Could you contrast your experience working for some of the well-known companies in your bio with your work at CloudNative?
Every company I’ve worked for has given me new and interesting experiences. None of them have been the same. Working at CloudNative is probably most similar to working at reddit — a small team moving quickly. But the difference is that this time I’m a founder, so while at both companies I had to worry about all the parts of the business, this one has a more direct effect on me.
What methods do you use in learning new cloud skills and keeping current with trends? Maybe projects or books or reading comments from other developers? Community?
The best way to learn something is by doing it. Get your hands dirty, dive in with the goal of finishing a project that requires you to use the new tools or skill you want to learn, and then use Google and your community to find the answers you need to complete your goal.
However, not everyone has the opportunity or access to do all that. Sometimes, they don’t have access to a community, and sometimes they just don’t know where to start. This is where training can be very helpful. A training course is a great way to kickstart your knowledge and, at least, get a map for the right path, if not actually get started going down the path.
A certification shows that you got the map and that you started down the path, and that you made an effort to learn a new thing, which is a great way to get into a community that will be much more welcoming knowing that you put in effort to learn a new tool or concept.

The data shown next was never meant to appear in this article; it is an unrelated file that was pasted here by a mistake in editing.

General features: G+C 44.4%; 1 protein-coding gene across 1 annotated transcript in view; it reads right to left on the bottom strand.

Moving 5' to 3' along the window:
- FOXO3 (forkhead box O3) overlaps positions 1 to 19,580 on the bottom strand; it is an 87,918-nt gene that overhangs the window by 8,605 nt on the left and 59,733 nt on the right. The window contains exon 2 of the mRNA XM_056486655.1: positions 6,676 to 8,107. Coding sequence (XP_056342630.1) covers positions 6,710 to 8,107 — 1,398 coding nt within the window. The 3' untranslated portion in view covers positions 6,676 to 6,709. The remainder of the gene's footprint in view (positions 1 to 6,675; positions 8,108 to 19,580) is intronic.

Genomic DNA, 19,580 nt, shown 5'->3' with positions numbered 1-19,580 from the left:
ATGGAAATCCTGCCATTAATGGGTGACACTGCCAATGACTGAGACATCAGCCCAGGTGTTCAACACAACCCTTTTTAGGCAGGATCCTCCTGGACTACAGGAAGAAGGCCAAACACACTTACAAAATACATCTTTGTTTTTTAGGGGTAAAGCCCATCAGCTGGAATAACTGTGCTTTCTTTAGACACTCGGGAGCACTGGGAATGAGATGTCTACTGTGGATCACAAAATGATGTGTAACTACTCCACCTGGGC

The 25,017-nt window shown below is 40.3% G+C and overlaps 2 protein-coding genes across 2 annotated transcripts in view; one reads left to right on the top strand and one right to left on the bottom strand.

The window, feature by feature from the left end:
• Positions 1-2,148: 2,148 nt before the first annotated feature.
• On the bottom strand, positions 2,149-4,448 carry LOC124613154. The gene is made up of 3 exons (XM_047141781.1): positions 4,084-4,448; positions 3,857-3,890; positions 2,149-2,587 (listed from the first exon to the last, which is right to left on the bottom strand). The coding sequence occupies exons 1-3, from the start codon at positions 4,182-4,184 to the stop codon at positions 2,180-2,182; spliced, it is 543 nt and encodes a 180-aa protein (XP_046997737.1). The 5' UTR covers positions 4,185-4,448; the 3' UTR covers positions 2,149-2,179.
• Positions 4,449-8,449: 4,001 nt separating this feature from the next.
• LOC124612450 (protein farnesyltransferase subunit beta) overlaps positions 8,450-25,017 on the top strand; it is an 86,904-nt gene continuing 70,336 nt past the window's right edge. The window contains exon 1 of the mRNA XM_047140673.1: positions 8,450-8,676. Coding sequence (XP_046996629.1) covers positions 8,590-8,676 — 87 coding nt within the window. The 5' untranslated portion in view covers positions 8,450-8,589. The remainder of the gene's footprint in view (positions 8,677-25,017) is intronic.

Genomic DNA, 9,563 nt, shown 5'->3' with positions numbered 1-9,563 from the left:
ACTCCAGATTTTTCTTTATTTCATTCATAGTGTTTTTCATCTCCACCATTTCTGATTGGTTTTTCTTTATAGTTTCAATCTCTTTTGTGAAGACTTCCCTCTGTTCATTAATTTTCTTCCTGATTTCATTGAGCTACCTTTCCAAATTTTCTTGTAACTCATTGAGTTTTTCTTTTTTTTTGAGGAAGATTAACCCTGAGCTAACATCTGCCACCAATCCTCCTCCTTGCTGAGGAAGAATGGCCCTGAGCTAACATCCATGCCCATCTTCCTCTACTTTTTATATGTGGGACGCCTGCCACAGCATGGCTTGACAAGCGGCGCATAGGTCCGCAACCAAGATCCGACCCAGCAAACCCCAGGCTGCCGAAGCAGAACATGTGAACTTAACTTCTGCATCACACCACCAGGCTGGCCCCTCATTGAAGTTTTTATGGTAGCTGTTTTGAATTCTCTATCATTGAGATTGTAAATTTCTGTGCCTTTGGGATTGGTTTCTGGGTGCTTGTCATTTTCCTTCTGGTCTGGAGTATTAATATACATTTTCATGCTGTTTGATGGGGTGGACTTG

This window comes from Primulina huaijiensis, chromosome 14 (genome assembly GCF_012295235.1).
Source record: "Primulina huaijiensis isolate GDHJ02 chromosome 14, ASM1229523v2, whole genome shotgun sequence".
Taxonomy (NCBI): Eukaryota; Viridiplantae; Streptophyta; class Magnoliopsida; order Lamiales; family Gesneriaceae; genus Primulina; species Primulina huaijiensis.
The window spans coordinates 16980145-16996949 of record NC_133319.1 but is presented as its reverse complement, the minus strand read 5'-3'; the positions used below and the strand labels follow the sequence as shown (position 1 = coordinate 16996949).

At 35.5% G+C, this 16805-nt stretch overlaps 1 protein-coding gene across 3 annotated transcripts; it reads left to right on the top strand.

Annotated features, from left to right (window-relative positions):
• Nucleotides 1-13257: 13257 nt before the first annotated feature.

One of the important distinctions that needs to be made is that you can’t (or shouldn’t) learn “the cloud.” That’s not really a thing. What you want to learn is distributed computing. Those principles will apply universally, whether it is on Amazon, Google, Azure or a private cloud.
There is one place where training and certification can be especially useful — if you need to learn a specific cloud platform or product and prove proficiency to move ahead in your job.
To keep up with new trends, I mostly watch Amazon and Google’s feeds for new products, and then figure out how one would best use those products. I’ll also be blogging about cloud topics on our company blog at https://cloudnative.io/blog/, so you could follow there for the latest in distributed computing.
Do you have any general advice for people who want to transition to working in the Cloud Industry?
The cloud industry isn’t really an industry at all, but one of many ways to get things done. Understanding the principles behind the cloud is what is most important. You need to understand distributed computing and how best to take advantage of what the different cloud providers have to offer.
Today, Jeremy’s company, CloudNative, is opening up signups for the beta of their new product Yeobot.
Cloud Academy offers a free 7-day trial for their courses, labs, quizzes and learning paths. We, at Cloud Academy, invite you to explore our products and provide feedback on ways we may improve and meet your learning needs.
New on Cloud Academy: Red Hat, Agile, OWASP Labs, Amazon SageMaker Lab, Linux Command Line Lab, SQL, Git Labs, Scrum Master, Azure Architects Lab, and Much More
Happy New Year! We hope you're ready to kick your training in overdrive in 2020 because we have a ton of new content for you. Not only do we have a bunch of new courses, hands-on labs, and lab challenges on AWS, Azure, and Google Cloud, but we also have three new courses on Red Hat, th...
Cloud Academy’s Blog Digest: Azure Best Practices, 6 Reasons You Should Get AWS Certified, Google Cloud Certification Prep, and more